"Why I believe monozukuri is not only the art of manufacturing, but also an art for society,"
Minoru Usui, President, Seiko Epson Corporation writes for The CEO Magazine
Since starting as an engineer in the printing business in the late 1970s, I could not have imagined that Epson would become the company it is today: a global technology leader with a mission to better society and the world we live in. It surprises people to know that Epson is much more than a printer company and, in an age where technology is all around us, I want people to know about the technological advances that Epson brings. We have a passion for opening up new domains with our original technologies and it is this aspiration to try new things and the desire to move towards the unexpected that is needed as we move into an era where technology is becoming increasingly integral in our lives. People are hesitantly accepting the benefits technology will bring to their workplace in terms of increased productivity, but at the same time feel increasingly alienated and resistant. As manufacturers, it is our role to alleviate these fears and create products that help solve real problems and improve people's lives; as organizations, it is our responsibility to integrate technology into the workplace; and as a society, it is our role to accept the opportunities that technology presents.
But I have to admit that our company has not always been so customer focused, and there was a time when we were guilty of looking more towards the competition than towards the customer. After I became president I decided to focus on a goal l of becoming an indispensable company that acts as a positive force in society. I have always valued our traditional Japanese spirit of monozukuri – the art and science of manufacturing – in keeping us grounded and able to deliver innovative products to the market, and I felt it was time to return to these roots. Monozukuri has been at the heart of everything we do since we began manufacturing high precision watch parts 75 years ago, and – while many of our competitors outsource production – we are proud of our vertically integrated business model that means we not only manufacture our own products, but retain our ability to reflect customer needs in the design and creation of these products. However, it is not only a philosophy articulated in every Epson product; it is one that is applied to the way we operate and I believe these old-fashioned values are applicable to the world today and will be in the world of tomorrow. As we move into an era where many feel uncertain about what the future holds, there are two principles of monozukuri that I believe will resonate with society today.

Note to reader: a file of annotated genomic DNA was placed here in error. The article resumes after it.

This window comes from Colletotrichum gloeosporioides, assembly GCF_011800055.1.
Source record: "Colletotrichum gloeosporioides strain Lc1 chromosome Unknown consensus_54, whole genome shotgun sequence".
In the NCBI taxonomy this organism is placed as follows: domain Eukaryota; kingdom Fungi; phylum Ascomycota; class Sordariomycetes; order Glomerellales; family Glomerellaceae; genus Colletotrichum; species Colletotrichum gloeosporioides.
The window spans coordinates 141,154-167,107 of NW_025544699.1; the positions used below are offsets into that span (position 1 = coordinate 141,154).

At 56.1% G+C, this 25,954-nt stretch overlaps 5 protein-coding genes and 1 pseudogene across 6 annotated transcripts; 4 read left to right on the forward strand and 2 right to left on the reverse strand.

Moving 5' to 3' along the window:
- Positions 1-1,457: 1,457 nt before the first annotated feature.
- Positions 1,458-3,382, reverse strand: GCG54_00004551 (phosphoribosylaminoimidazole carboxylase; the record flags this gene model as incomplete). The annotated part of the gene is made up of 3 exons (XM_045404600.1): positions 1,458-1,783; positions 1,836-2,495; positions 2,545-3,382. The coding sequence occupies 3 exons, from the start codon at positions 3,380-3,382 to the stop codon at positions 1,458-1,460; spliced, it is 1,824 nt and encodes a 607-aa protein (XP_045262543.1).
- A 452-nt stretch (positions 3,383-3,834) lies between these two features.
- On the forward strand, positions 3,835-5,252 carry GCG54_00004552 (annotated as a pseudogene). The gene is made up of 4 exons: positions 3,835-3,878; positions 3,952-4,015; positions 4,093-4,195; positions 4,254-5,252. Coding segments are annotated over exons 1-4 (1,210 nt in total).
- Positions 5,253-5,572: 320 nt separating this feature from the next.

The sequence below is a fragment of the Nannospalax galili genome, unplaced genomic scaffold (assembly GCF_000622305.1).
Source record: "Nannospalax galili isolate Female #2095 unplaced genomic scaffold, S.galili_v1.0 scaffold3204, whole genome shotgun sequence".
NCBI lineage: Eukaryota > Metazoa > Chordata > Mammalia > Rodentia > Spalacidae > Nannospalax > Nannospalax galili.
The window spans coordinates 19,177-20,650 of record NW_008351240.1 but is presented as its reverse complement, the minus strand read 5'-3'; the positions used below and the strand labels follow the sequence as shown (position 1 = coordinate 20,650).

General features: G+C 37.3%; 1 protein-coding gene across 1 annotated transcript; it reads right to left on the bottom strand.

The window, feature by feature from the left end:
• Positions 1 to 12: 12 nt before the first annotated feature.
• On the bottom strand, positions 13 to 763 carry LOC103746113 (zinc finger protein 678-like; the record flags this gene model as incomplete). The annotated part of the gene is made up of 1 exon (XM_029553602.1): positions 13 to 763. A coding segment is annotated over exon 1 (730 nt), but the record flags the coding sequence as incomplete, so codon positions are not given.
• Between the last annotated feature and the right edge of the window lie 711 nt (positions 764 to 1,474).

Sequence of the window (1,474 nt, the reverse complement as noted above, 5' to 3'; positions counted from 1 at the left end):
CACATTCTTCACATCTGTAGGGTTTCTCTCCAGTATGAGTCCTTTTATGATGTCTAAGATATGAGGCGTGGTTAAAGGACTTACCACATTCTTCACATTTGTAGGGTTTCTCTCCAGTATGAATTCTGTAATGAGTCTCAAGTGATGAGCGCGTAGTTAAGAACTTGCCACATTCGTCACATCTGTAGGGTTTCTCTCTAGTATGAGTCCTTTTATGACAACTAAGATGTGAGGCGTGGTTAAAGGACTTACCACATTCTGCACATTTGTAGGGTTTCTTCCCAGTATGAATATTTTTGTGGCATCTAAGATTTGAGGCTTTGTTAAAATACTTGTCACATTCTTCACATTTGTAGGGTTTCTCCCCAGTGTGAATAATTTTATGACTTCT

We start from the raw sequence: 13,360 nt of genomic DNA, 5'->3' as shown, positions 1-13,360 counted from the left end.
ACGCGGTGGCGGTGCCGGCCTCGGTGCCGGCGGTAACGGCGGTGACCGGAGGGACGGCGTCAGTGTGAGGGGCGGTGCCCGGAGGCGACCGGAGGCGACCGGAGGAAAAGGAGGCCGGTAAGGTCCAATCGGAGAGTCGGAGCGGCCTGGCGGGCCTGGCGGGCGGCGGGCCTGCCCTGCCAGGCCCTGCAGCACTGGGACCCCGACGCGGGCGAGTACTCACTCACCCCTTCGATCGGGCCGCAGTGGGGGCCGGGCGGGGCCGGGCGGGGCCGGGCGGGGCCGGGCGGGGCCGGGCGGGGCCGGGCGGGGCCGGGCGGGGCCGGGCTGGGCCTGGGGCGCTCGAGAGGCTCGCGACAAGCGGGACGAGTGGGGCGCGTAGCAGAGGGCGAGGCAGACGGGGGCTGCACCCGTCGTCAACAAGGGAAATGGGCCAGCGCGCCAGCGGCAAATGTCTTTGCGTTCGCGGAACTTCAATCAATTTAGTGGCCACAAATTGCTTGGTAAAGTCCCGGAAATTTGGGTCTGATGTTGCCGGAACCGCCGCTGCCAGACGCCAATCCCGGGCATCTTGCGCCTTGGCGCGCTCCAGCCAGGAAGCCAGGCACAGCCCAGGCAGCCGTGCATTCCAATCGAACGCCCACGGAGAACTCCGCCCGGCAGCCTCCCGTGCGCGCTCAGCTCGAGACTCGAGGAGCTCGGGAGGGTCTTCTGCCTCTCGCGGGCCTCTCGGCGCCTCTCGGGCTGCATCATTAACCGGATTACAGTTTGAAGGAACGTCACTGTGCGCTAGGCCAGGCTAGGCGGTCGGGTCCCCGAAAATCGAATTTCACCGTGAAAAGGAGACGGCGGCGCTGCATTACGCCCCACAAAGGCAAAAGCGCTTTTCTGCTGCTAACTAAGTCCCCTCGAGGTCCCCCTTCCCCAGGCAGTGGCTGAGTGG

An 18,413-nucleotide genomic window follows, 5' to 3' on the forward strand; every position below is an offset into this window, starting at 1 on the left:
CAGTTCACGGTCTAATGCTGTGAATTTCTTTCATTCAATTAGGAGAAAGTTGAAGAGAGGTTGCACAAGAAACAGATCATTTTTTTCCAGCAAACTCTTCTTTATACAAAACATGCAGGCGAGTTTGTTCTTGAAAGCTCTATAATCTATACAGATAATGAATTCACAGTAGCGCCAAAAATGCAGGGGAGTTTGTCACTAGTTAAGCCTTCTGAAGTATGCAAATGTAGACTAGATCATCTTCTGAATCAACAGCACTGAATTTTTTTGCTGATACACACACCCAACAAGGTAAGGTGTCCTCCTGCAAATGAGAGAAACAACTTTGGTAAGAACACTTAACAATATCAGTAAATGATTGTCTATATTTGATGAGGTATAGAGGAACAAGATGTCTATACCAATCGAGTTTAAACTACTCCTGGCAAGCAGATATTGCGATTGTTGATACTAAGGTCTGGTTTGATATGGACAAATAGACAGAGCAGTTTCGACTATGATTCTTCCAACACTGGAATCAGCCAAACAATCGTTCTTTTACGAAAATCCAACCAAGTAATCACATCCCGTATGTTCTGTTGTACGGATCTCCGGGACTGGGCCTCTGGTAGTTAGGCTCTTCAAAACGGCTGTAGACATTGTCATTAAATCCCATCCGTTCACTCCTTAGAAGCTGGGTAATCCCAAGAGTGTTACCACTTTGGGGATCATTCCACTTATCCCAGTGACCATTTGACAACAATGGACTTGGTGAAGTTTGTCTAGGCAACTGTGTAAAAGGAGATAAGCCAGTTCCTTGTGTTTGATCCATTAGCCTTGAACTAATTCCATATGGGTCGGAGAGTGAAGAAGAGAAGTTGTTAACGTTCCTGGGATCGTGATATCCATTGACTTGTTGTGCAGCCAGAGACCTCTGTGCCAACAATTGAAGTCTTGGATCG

The first area is all about "focus on the customer". While it is essential to have a vision – whether as individuals or as an organisation – that vision needs to be one that is realistic and one that meets the needs of those around us. It was very much this approach we took when looking at evolving Epson's Moverio range of smart glasses. Where others have aimed the range at the consumer, Epson saw a unique opportunity to develop a product suited to industry and business needs. Despite being faced with numerous options for where we could take this product, we listened to what our customers wanted – for example, a more durable and robust structure; a higher quality camera; and a longer battery life. We wanted to create a unique product, one that others cannot replicate due to the Epson technology in the product. This resulted in a highly usable product, which has seen growing success on the market and a model we will continue to refine as industry requirements evolve.